“If you understand the history of the land, you understand the resources and their unique value,” said John Romans, an environmental specialist at Dow Corning. Dow Corning officials had been looking to develop the land adjacent to Hwy. 42, but in order to obtain a permit for the land, it had be investigated to ensure that development would not disturb any resources of cultural significance. Romans said Dow Corning saw the experience as two-fold, especially since it was providing students with an educational opportunity to work with archaeologists and their methods. “It appears this was excellent hunting ground,” said Romans of the land.
Indeed, particular artifacts found in the two digs included projectile points, drills, knives, scrapers, spokeshavers, utilized flakes, cores and hammerstones. According to Richter and the results of the study, the land along Hwy. 42 had to be a hunting ground, because the dig did not uncover artifacts, such as pottery or burial ground, that suggested the Indians were stationary.
“Most of the tribes were hunter gatherers. They were not stationary in one place. They came, they hunted and they went on,” Richter said.
Carroll County is not the only area along the Ohio River’s Kentucky shoreline where Native American artifacts have been found. Pieces from beyond the Archaic period have been discovered around the riverbanks of Trimble County. Those who made these discoveries wish to remain anonymous but have compared the objects they have found to information in books. Various archaeologists have also came to study the pieces.
According to these two sources, pieces dating from 10,000 B.C. to 7,000 B.C. are from the Paleolithic Period. Particular pieces found that resemble paleolithic characteristics include lance-shaped stones with two end lobes that point downward and drill-shaped stones that were used to drill holes, as holes made in other stones suggest.
Archaic Period stones tend to be more serrated on the edges with the end lobes pointing more to the sides than downward. The next period, the Woodland, ranged from 1,000 B.C. to 1,000 A.D., and had a great deal of wider stones that had more smoothly textured sides. Finally, the Mississippian period, from 1,000 A.D. to 1,600 A.D., contained stones that had mainly distinctive, triangular points.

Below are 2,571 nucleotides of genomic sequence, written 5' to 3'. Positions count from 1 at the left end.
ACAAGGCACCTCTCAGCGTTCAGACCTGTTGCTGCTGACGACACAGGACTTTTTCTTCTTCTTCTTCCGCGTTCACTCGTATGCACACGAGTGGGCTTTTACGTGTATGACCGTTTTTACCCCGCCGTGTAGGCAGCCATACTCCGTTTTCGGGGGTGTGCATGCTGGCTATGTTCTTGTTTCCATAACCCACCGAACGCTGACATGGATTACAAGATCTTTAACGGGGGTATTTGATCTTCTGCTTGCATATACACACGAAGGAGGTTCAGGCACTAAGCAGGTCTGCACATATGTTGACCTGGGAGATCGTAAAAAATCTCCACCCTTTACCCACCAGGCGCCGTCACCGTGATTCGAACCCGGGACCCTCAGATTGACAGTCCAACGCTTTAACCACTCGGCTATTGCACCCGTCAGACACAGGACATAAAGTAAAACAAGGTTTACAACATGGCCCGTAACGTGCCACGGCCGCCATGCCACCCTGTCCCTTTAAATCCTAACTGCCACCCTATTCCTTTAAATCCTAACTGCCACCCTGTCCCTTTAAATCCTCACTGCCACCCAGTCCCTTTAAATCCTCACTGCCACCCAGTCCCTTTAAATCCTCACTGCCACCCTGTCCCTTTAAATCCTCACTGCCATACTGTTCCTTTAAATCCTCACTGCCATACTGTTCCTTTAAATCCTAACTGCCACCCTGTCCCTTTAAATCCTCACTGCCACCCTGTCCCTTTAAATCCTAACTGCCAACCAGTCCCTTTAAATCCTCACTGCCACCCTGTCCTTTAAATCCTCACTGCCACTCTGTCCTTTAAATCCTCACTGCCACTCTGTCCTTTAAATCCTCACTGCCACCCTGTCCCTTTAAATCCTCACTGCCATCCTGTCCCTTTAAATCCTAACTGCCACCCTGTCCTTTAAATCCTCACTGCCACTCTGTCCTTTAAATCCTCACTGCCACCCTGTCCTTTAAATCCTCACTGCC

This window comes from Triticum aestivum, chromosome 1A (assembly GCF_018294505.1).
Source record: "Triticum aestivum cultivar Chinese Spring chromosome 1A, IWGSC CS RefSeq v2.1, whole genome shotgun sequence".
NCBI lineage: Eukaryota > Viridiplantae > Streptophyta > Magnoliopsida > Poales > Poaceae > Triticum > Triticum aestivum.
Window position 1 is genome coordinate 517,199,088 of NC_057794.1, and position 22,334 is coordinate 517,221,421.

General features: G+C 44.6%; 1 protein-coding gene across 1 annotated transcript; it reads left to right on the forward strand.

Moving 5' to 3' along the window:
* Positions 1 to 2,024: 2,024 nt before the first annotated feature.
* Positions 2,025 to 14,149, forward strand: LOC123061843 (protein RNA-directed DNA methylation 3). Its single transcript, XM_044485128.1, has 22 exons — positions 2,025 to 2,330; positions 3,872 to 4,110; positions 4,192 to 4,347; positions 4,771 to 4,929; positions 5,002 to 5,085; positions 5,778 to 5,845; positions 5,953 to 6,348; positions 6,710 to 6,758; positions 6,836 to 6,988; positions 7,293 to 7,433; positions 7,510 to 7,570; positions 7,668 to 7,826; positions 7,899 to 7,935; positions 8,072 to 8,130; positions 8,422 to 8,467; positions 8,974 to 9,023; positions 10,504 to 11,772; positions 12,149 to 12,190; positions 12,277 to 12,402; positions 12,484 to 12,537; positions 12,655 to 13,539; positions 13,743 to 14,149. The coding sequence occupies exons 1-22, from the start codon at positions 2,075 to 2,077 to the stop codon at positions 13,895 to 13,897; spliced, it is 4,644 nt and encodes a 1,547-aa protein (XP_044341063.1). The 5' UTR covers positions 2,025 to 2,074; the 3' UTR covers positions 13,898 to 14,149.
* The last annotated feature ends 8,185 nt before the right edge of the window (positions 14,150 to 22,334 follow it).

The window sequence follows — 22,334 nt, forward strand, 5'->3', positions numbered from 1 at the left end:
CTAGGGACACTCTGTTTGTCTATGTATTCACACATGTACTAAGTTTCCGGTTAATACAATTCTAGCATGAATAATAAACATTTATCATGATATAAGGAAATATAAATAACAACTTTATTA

Pieces found, such as pottery and more advanced tools like grooved axes, can be attributed to the later Woodland and Mississippian periods, in which there was higher Indian activity and settlement in the area.
Gallatin County also bears a long history of Native American activity from artifacts found there. Tom Ellis, a Maines Hardware employee in Warsaw, Ky., has been collecting Native American relics and studying Indian presence in Northern Kentucky for six years.
“The Indians were mostly nomads probably up to 1,000 B.C.,” he said. “Most of their villages were makeshift.”
Ellis cited particular locations in Gallatin County where Native American remains have been found. His findings have included not only arrowheads and tools, but mounds where Dan’s Marina, Paint Lick Baptist Church and Steele’s Bottom now sit.
“These mounds were used for protection as well as burial,” Ellis said.
Ellis has done mostly prehistoric research and spoken to an archaeologist from the University of Louisville. He suspected from his findings that the tribes that migrated along the Ohio River eventually led to the heavy presence of the Shawnee tribe. He found evidence of this tribe’s presence through maps from the 1700s and suggested they evolved into a tribe during the Mississippian period.
He has found stones, axes and arrowheads that he has dated to this period of time, particularly around Steels Bottom. “It was probably one of the largest Shawnee camps,” he said.
Carroll, Trimble and Gallatin counties are just some of the areas in Northern Kentucky with a rich Native American history. The trek to uncover the past is far from over, and developments are constantly occurring. Festivals and artifacts have proven to be a significant key to keeping Kentucky’s Native American Heritage alive.